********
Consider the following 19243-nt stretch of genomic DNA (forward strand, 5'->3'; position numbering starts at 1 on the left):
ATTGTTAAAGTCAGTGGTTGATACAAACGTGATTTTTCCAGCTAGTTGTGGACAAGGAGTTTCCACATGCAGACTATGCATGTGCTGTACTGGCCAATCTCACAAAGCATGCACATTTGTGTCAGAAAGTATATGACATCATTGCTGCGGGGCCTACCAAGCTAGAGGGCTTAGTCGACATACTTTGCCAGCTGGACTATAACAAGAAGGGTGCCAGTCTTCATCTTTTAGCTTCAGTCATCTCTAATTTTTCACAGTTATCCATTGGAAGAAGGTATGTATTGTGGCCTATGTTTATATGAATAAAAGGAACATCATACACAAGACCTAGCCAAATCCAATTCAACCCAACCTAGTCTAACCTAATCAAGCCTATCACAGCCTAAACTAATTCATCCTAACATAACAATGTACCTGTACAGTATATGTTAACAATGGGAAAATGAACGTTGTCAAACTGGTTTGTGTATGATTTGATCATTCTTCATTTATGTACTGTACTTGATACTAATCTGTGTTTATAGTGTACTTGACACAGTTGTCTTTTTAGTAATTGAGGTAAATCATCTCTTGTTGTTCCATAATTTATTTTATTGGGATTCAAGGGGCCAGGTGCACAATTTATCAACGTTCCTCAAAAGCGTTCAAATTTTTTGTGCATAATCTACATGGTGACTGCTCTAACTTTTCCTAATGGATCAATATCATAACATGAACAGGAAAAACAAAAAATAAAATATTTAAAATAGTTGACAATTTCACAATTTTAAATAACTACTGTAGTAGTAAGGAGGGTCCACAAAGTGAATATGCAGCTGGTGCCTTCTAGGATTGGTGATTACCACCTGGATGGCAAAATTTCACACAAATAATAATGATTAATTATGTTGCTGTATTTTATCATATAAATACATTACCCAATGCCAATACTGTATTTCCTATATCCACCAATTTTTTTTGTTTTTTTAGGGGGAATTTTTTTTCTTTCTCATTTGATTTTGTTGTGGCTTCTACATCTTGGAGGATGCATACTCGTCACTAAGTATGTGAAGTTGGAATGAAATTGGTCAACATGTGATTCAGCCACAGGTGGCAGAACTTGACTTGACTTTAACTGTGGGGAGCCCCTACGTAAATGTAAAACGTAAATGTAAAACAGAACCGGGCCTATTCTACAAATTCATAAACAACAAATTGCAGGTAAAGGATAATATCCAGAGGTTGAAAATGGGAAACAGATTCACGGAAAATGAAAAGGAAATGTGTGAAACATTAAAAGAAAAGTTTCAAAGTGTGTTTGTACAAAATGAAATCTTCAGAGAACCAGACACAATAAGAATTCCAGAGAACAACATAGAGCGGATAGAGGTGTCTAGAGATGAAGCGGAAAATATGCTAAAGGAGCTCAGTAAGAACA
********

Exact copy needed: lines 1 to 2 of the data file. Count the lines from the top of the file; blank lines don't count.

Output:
Consider the following 19243-nt stretch of genomic DNA (forward strand, 5'->3'; position numbering starts at 1 on the left):
ATTGTTAAAGTCAGTGGTTGATACAAACGTGATTTTTCCAGCTAGTTGTGGACAAGGAGTTTCCACATGCAGACTATGCATGTGCTGTACTGGCCAATCTCACAAAGCATGCACATTTGTGTCAGAAAGTATATGACATCATTGCTGCGGGGCCTACCAAGCTAGAGGGCTTAGTCGACATACTTTGCCAGCTGGACTATAACAAGAAGGGTGCCAGTCTTCATCTTTTAGCTTCAGTCATCTCTAATTTTTCACAGTTATCCATTGGAAGAAGGTATGTATTGTGGCCTATGTTTATATGAATAAAAGGAACATCATACACAAGACCTAGCCAAATCCAATTCAACCCAACCTAGTCTAACCTAATCAAGCCTATCACAGCCTAAACTAATTCATCCTAACATAACAATGTACCTGTACAGTATATGTTAACAATGGGAAAATGAACGTTGTCAAACTGGTTTGTGTATGATTTGATCATTCTTCATTTATGTACTGTACTTGATACTAATCTGTGTTTATAGTGTACTTGACACAGTTGTCTTTTTAGTAATTGAGGTAAATCATCTCTTGTTGTTCCATAATTTATTTTATTGGGATTCAAGGGGCCAGGTGCACAATTTATCAACGTTCCTCAAAAGCGTTCAAATTTTTTGTGCATAATCTACATGGTGACTGCTCTAACTTTTCCTAATGGATCAATATCATAACATGAACAGGAAAAACAAAAAATAAAATATTTAAAATAGTTGACAATTTCACAATTTTAAATAACTACTGTAGTAGTAAGGAGGGTCCACAAAGTGAATATGCAGCTGGTGCCTTCTAGGATTGGTGATTACCACCTGGATGGCAAAATTTCACACAAATAATAATGATTAATTATGTTGCTGTATTTTATCATATAAATACATTACCCAATGCCAATACTGTATTTCCTATATCCACCAATTTTTTTTGTTTTTTTAGGGGGAATTTTTTTTCTTTCTCATTTGATTTTGTTGTGGCTTCTACATCTTGGAGGATGCATACTCGTCACTAAGTATGTGAAGTTGGAATGAAATTGGTCAACATGTGATTCAGCCACAGGTGGCAGAACTTGACTTGACTTTAACTGTGGGGAGCCCCTACGTAAATGTAAAACGTAAATGTAAAACAGAACCGGGCCTATTCTACAAATTCATAAACAACAAATTGCAGGTAAAGGATAATATCCAGAGGTTGAAAATGGGAAACAGATTCACGGAAAATGAAAAGGAAATGTGTGAAACATTAAAAGAAAAGTTTCAAAGTGTGTTTGTACAAAATGAAATCTTCAGAGAACCAGACACAATAAGAATTCCAGAGAACAACATAGAGCGGATAGAGGTGTCTAGAGATGAAGCGGAAAATATGCTAAAGGAGCTCAGTAAGAACA